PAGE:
Switzerland froze Russian financial assets, setting aside a  tradition of neutrality. Germany  sent military equipment to the Ukraine, changing their constitution to do so.

    Russia appears to have lost more soldiers in a week than the USA did in 20 years in Afghanistan.

    Something is very very wrong here.

    The USA has engineered regime change over oil before 
    as our host mentioned.. Osama, Saddam, Assad, Qaddafi, etc.

    I sound like my paranoid uncle worrying about Jewish bankers.

    1. Andrei Bezrukov recently mention on Russian TV that Russia may choose autarky.

  16. Hello Ugo,
    Indeed, a game of only losers. It is a tragic spectacle of death that is filling our screens this week.
    A diversion, so that we don't notice that our savings are slowly evaporating and available resources are shrinking.
    It always feels good to blame a monster. Then we can feel like "good people".

    The only winners are the merchants of machine guns and drones. They are laughing until the last bullet has flown past.

    I suspect that we will see ECB starting "European Freedom Purchase Programme" with free money to all military equipment producers, and our currency further lose value.

    I suspect that the next monster will be one within. Maybe the retirees, like you suggested some months back? Maybe those who are not woke enough? Maybe those who refuse vaccines? Probably a group that has money to take, but little power, like highly-mortgaged people as in 2009?

    Let's see. The forever-war continues.


  17. So, it may well be that the PTBs perfectly understand the situation and that they are maneuvering to place themselves in a position to gain from the coming (actually ongoing) collapse... It is the game being played right now. Like the Russian Roulette, it is one of those games you won't necessarily survive.

    Prof. Bardi -- you’ve been mentioning exterminations on this iteration of your blog. Are you familiar with the concept of “The Jackpot” that sci-fi author William Gibson came up with in his novel “The Peripheral”? It is a combination of epidemics, wars, famines and other catastrophes that eliminates 80% of the human population during the remainder of the 21st Century. Forms the basis for the events of the novel, although Gibson does not spell out the blow-by-blow of how it happens. He doesn’t imagine it as being specifically engineered by malefactors at the World Economic Forum or any similar group; more that The Powers That Be allow bad trends to perpetuate so they can get rid of excess humanity. It’s fiction, of course, and the novel is set sometime in the 22nd Century, but I’d say we’re in a “Jackpot” scenario right now.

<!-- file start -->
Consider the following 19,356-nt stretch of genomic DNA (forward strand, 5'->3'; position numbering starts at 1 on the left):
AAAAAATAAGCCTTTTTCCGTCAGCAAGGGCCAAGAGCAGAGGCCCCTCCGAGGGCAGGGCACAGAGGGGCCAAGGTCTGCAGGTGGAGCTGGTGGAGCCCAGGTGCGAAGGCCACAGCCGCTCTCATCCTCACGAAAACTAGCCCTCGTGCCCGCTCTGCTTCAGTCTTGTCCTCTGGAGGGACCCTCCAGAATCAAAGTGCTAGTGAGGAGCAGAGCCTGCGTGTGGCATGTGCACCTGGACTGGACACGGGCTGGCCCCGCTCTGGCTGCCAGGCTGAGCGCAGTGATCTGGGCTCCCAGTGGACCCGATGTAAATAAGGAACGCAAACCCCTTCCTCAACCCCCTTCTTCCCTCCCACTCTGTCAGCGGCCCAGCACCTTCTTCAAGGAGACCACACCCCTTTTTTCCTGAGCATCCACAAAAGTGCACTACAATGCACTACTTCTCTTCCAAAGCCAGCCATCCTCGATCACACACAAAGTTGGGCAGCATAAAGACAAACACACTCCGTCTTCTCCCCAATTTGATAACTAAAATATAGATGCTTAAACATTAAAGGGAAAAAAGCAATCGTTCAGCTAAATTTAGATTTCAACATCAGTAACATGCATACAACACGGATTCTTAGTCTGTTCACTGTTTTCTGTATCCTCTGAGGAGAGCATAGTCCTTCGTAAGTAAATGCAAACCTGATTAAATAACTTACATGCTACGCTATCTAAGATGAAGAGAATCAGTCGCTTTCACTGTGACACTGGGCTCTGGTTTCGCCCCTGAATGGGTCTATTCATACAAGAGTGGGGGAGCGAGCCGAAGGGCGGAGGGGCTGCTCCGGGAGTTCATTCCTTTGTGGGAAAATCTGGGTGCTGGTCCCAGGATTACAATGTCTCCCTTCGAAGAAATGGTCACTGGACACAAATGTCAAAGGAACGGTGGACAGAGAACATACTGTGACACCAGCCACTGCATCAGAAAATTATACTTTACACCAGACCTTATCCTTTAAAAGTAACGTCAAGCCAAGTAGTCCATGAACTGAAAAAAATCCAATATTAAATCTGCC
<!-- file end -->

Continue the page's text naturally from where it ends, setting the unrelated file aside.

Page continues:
Gibson is a visionary, and he’s come up with a lot of fascinating concepts. One of his books in the early 1990s was set in cyberspace while the Internet was only starting to sprout. I think he’s given credit for coining the word “cyberspace.” I don’t like him as an author, because his characters (especially the females) are too rational and cyborg-like. Gibson doesn’t do emotions well. And he does not seem to deeply grok resource limitations, especially Peak Oil. All his novels are set in techno-centric circumstances. Gibson does not envision the precepts you set out in this blog post. He’s got some good ideas, but like many (probably a majority) of people today, Gibson hasn’t wrapped his head around the idea that civilisation can go BACKWARDS in its technological basis. He’s worth a read, but I reckon you have a clearer view of the future than this science fiction writer who’s vastly better known than you are. Not that Gibson doesn’t deserve the fame, but you should be more widely acknowledged too. You’re too depressing (rightly so) for that to happen, though, like that Greek prophetess of fable. Just don’t go necking yourself like she did!

  18. Too late we discover that our lives must would been much more simple and bucholic.

  19. In the USA Bill Gates owns more farmland than any other individual, Ted Turner owns the most range land, and John Malone (rich from Liberty Media) owns most forest land. We are entering the period of new feudalism.

  20. Kamil Galeev has written a wonderful thread on the Russian predicament. In short, previously oil could be exploited from cheap places. The current exploitation in the Artic makes Russian oil some of the most expensive in the world to process as they not only require extensive capital investments but the oil itself is of worse quality (higher levels of sulphur which must be refined etc). Russia no longer have any cheap oil of good quality left and are dependent on Western machinery to extract and refine the oil in some of the most inhospitable terrains in the world:

  21. Hi Ugo,
    some time ago we exchanged e-mails on the hills group report. You didn't believe in it, i was convinced it had a correct core. Yes, it was filled with errors, but i eliminated them, corrected the formulas, and compared the conclusions of the HG report with current car production numbers. I finalized my conclusions in a book:
    Its written in german.